OPM Ousts Postmasters Benefit Plan From Health Insurance Program
The Postmasters Benefit Plan has been dropped from the federal employee health insurance program, the Office of Personnel Management announced yesterday.
In a two-paragraph statement, OPM said the Postmasters plan "will no longer participate" in the Federal Employees Health Benefits Program. Last month, OPM launched an inquiry into the Postmasters plan because of concerns about its solvency and its handling of insurance claims.
OPM said steps are underway to move Postmasters enrollees into Blue Cross and Blue Shield's standard option. Postmasters enrollees who don't want the Blue Cross plan will have an opportunity to choose another, OPM said.
Postmasters was one of the smaller insurance carriers in the federal program, covering about 7,950 enrollees. It was a nationwide fee-for-service plan geared to postal employees. Nonpostal employees who enrolled in the plan paid a $45 fee to become associate members of the sponsor. The plan's most successful years were probably in the mid-1980s, when it had about 80,000 members.
Steve D. LeNoir , president of the National League of Postmasters, which sponsors the plan, said: "We are going to meet all of our claims obligations. No members will be left with any bills. We will take care of our members, and I apologize for any inconvenience that has been caused."
OPM officials have been monitoring the plan closely in recent years, and a recent audit by the OPM inspector general reported that Postmasters suffered operating losses from 1997 through 2001.
In early December, OPM essentially put the plan on probation, faulting it for failure to comply with OPM directives, failure to adjudicate claims in a timely and accurate manner and failure to ensure that the plan paid or denied claims properly.
Over the last month, LeNoir met with OPM officials several times in an effort to keep the plan in the federal program for at least another year. Although the league undertook changes to address OPM's concerns, it was not able to show that $10 million being held in a reserve could be quickly converted into cash or marketable assets, said David M. Ermer , an attorney for the league.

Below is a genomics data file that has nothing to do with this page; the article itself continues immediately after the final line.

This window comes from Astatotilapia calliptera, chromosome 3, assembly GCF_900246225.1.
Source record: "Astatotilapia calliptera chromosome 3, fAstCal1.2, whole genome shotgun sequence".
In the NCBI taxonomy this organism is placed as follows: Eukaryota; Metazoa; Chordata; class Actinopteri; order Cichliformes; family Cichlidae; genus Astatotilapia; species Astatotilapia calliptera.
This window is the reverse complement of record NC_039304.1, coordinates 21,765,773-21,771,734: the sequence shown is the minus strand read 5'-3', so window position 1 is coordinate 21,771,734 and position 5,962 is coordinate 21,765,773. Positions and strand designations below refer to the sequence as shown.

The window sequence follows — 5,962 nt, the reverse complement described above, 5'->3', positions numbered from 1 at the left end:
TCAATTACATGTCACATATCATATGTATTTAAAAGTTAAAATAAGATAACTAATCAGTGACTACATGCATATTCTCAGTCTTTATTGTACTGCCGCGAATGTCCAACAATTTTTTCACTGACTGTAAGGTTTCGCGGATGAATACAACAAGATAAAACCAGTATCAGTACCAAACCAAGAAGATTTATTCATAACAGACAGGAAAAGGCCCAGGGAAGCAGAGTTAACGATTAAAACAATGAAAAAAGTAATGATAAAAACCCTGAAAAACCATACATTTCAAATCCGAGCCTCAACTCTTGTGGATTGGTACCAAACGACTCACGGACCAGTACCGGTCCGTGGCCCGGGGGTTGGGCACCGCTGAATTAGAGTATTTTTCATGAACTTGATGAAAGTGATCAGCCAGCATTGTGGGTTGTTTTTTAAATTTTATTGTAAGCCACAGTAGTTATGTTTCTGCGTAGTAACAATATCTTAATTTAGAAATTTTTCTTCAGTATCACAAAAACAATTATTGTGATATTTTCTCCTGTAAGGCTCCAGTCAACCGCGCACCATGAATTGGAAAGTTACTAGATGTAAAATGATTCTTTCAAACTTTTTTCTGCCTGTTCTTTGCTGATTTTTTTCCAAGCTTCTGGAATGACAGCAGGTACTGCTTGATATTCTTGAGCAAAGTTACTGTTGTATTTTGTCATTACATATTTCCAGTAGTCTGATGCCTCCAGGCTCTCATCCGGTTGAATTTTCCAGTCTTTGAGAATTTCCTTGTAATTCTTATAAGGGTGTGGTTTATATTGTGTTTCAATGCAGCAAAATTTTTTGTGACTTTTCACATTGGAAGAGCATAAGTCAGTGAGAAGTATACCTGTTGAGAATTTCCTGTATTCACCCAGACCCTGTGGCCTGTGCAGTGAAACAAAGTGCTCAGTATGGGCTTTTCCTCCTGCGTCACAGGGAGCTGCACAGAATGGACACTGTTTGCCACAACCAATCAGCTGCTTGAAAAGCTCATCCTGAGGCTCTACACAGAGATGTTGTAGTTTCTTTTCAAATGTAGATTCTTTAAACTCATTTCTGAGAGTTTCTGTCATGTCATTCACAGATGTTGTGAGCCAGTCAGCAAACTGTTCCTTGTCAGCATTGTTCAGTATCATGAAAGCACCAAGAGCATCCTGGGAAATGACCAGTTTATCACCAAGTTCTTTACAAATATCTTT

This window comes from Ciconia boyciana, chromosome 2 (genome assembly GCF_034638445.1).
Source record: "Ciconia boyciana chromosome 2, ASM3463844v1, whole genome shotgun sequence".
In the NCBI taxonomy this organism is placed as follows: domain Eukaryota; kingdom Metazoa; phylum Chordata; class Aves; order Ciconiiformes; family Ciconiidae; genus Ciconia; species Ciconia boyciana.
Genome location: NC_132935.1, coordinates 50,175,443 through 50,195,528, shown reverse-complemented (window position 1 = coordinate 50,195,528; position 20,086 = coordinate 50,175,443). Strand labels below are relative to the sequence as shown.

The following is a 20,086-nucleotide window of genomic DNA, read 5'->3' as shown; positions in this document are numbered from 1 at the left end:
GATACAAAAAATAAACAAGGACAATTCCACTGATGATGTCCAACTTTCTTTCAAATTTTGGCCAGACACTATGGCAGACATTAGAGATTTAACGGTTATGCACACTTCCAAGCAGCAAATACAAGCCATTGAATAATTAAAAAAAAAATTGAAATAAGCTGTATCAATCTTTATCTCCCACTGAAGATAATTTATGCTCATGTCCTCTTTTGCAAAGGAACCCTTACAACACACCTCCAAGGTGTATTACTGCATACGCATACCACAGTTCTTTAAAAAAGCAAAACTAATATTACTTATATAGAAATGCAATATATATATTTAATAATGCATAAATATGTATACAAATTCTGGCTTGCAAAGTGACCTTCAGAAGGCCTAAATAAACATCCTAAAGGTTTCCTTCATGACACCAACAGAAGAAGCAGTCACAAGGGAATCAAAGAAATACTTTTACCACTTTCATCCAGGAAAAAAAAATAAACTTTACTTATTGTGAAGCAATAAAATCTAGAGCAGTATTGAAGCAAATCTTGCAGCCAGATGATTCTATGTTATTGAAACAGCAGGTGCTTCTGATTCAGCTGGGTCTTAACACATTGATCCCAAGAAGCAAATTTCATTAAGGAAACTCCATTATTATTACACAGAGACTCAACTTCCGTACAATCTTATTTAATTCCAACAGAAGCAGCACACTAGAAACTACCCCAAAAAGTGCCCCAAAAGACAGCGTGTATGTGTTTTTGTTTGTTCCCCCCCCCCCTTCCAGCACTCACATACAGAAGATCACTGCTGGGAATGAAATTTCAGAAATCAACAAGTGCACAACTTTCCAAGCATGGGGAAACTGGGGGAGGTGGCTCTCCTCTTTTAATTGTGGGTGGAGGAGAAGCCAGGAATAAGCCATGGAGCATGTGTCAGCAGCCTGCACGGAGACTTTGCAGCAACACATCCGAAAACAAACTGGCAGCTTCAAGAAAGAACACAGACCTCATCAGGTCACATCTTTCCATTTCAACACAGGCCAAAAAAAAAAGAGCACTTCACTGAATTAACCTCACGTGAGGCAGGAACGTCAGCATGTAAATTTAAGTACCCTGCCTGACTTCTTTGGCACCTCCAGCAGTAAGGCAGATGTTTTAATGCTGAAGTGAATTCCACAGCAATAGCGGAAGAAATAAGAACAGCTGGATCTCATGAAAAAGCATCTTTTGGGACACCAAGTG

Medicure Plus Inc., the plan's manager, had set aside the $10 million and agreed to make it available to pay claims and benefits if the Postmasters plan was unable to meet its obligations. The guarantee was made as part of a contract agreement with the league.
But the OPM inspector general, in a report last month, contended that the league's contract with Medicure had not been approved by OPM. As a result, the inspector general said, the federal benefits program was inappropriately charged about $6.4 million for the contract from 2000 to 2003.
The inspector general also said it found "numerous expenses that were either explicitly unallowable or did not benefit the federal program." The audit report listed Medicure payments that went to family members, a Democratic campaign committee, a university and a kennel.
Medicure's chief executive, Thomas J. Ernst , said the audit wrongly included "private money" from records that were mistakenly provided to OPM for the inquiry. "We never charged a dime to the federal contract," he said.
He said Medicure had saved the Postmasters plan several million dollars through renegotiation of contracts for prescription drugs and preferred provider organizations and other services.
But the inspector general's report said, "We believe that Medicure paid these unallowable and/or unreasonable expenses using the funds from the monthly management fees that were charged to" the federal program.
Matthew Holt , deputy for employee benefits and financial services at the U.S. Senate, will retire Jan. 27 after 25½ years of service.
Than Lwin will retire the end of this month after 39 years of managing public diplomacy programs for the U.S. Information Agency and the State Department. Friends and colleagues will gather Friday for a luncheon in his honor.
Terri Rogers , associate director for children's products in the office of compliance at the U.S. Consumer Product Safety Commission, retired Jan. 3 after more than 38 years of federal service. She began her career at the CPSC when the independent agency was established by Congress in 1972.